Monday, October 24, 2016

286. Creative conflict and criticism

Present culture wars in Western societies, with shouting matches between nationalists and cosmopolitans, ‘elites’ and ‘commoners’ or ‘grass roots’, highly and low-educated, free traders and protectionists, are due, in large part, I think, to an unwillingness and inability to engage in uttering and absorbing constructive criticism. At the same time there is an urge towards expression and self-assertion. Together, they have disastrous effects of polarization, with mutual indifference, or intolerance and escalation of negative conflict.

Conflict can be creative but that demands the effort and ability to engage in giving and accepting, appreciating, constructive criticism, based on openness and curiosity, aimed at mutual understanding. Those may be based on Christian virtues of faith in the positive potential of people, hope of its realization, and love for the give and take of relationships. It may also be based on traditional, cardinal values of reflection, courage, moderation and justice. We seem to have lost all of those, somehow.

What is happening?

First, young generations, not having suffered the horrors of war, racism and nationalism, have grown up in a safe, protective environment, robbing themselves of the need to deal with hardship that builds strength and resilience.

This has fed risk avoidance, in an obsession with safety and control. That has produced excessive control mechanisms in many realms of work, which stifle professional initiative, kill intrinsic motivation of work, and narrow room for improvisation and for catering to variety of taste and circumstance.

Second, postmodern philosophy has generated, mostly as a result of misunderstanding, an excessive, perverse relativism, according to which any view is as good as any other. Opinions are as good as arguments, and everyone has a right to his or her own. There is no common ground for debate, and criticism is seen as intolerant, offensive, power play.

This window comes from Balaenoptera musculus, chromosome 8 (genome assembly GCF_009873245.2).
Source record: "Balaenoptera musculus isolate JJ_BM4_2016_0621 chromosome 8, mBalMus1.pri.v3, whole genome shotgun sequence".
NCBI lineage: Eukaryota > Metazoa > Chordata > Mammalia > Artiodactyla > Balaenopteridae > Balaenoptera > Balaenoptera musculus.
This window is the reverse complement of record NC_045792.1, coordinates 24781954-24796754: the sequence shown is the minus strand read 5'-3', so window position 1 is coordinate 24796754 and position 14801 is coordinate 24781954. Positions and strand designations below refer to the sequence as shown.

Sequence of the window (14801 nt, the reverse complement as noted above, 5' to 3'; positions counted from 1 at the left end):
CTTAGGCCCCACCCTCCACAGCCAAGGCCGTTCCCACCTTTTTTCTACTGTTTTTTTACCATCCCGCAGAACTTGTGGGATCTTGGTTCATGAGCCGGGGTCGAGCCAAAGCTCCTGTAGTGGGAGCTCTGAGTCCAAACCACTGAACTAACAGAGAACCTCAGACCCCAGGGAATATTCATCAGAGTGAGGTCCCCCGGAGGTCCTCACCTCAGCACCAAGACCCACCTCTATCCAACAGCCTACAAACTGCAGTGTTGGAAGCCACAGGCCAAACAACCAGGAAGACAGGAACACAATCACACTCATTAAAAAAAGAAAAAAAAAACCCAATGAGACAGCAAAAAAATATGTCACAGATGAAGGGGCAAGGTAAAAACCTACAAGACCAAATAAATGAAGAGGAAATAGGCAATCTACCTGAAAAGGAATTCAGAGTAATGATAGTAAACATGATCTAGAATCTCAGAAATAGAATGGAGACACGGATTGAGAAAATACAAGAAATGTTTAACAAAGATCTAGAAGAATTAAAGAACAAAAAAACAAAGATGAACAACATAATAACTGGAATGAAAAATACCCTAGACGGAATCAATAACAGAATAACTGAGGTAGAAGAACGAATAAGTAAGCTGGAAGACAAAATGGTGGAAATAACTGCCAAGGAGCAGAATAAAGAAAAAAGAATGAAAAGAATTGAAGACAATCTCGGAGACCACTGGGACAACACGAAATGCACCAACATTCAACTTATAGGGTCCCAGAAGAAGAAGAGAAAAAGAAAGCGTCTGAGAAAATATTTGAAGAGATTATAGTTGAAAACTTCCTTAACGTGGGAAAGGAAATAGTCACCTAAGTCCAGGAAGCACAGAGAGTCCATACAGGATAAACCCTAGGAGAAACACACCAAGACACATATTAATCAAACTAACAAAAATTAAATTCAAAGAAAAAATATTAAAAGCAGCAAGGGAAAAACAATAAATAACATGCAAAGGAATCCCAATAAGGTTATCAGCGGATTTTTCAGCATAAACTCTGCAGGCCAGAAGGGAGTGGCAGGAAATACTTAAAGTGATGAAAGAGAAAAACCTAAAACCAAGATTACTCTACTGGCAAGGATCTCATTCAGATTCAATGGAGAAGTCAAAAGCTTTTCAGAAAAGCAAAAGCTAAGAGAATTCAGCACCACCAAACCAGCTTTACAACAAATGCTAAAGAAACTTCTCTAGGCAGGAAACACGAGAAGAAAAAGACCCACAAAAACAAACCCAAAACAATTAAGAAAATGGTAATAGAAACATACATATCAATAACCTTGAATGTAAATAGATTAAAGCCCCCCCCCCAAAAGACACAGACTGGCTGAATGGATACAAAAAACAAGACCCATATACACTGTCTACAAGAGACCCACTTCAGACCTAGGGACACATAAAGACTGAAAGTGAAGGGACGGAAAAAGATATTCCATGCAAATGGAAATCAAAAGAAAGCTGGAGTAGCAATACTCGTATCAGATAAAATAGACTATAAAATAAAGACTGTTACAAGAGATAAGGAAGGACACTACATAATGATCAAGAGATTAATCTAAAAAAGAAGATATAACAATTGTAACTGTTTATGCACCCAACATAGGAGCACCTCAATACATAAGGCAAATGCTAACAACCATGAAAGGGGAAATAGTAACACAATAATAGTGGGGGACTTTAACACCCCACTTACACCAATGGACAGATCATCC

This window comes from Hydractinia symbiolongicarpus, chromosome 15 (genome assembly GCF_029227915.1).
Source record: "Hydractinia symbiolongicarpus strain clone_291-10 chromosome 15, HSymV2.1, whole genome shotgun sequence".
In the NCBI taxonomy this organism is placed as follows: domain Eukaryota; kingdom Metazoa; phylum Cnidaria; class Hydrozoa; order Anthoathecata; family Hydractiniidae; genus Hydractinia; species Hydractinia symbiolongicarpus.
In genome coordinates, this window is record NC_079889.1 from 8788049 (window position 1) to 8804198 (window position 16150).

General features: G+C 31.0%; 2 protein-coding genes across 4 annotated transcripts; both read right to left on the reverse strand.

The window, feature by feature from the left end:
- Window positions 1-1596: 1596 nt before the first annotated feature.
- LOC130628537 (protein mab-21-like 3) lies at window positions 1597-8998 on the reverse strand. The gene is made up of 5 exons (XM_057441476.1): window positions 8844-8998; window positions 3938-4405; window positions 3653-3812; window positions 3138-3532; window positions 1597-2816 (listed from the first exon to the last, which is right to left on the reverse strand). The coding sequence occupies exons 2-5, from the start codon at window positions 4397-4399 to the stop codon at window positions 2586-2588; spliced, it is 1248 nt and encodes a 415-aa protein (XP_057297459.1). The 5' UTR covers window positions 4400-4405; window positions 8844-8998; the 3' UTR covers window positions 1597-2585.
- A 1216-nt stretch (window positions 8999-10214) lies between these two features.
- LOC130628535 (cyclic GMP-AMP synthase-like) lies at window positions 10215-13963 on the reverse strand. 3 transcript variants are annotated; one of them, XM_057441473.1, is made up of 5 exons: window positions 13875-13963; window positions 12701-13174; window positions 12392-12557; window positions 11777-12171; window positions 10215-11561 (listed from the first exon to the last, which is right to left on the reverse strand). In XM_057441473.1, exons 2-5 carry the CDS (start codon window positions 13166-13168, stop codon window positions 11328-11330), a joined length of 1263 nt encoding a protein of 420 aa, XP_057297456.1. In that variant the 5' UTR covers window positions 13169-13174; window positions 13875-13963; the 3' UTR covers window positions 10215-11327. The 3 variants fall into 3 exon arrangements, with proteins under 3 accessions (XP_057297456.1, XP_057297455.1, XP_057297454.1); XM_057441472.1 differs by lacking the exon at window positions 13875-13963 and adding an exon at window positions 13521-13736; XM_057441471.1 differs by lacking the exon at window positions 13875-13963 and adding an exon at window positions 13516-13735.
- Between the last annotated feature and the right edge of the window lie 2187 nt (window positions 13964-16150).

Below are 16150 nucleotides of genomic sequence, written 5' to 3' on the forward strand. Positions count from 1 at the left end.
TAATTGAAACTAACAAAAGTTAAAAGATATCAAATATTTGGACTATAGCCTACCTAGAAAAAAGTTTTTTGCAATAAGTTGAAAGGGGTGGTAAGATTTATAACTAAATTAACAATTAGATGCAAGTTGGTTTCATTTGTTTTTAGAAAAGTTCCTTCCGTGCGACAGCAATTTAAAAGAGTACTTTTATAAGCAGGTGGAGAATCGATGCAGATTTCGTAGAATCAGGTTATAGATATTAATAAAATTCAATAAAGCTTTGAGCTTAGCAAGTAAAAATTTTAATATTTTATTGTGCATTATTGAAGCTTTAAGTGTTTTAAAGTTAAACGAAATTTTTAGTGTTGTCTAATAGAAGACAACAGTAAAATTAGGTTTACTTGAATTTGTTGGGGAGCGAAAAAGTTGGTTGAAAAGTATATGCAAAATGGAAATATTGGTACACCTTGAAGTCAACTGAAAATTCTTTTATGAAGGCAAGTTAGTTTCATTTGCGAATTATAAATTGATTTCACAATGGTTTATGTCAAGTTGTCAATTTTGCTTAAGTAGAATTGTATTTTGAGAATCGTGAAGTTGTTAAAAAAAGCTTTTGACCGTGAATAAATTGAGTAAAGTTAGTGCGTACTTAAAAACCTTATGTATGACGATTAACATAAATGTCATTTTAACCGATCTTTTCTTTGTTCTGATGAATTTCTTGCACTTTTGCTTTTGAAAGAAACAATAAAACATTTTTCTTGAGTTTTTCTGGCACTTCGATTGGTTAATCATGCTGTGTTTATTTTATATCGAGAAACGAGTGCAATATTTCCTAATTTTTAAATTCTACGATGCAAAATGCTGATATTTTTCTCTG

The misunderstanding is this. I accept relativism in the form of renouncing absolute objectivity and truth, accepting that one’s views, and even observations, are biased by forms of thought, based on one’s biological and cultural inheritance, and formed along one’s individual path of life.  However, the resulting difference in ideas and views, in what earlier in the blog I called ‘cognitive distance’, form a reason not for abandoning debate, but, on the contrary, for engaging in it. Precisely because our views are biased, the only chance we have at correcting them lies in looking at other, conflicting views. As I argued at several places in this blog, one needs opposition from others to achieve freedom from one’s prejudices and errors.

In contrast with this, an ethic has arisen where respect is seen as avoiding criticism, rather than valuing opposition. People congregate with whom they agree, cuddling their conformity.

Third, there is a romantic urge for individual self-expression, authenticity. In combination with unwillingness and inability to voice and absorb criticism constructively, this becomes a noisy celebration of narcissism.   

At some schools, students are bedded in safety, in a pact of mutual non-aggression. Trust is seen as softness, conflict avoidance. Instead, students should be educated to voice and absorb constructive criticism. It is precisely because there is trust that one can tell each other ‘the truth’. Returning to the cardinal virtues: one should learn to listen and reflect on what is said, what to say, and how to say it. Have the courage to take the risk of giving and evoking criticism. To be moderate and modest in one’s claims, and just in judgement.

This issue is connected with the notion of cognitive distance. To recall: cognition here is a wide notion, including knowledge as well as moral views concerning the conduct of relationships. Distance is bothersome, makes collaboration difficult, but also yields the potential for learning. Ability to cross cognitive distance enhances learning by interaction. It is good for society as well as the individual.

One can make a distinction between distance in substantive knowledge and moral/ relational distance. The latter is more difficult to cross than the former. Constructive conflict is best served by reducing moral distance, in order to better cross distance in knowledge. Dealing with each other while disagreeing.    

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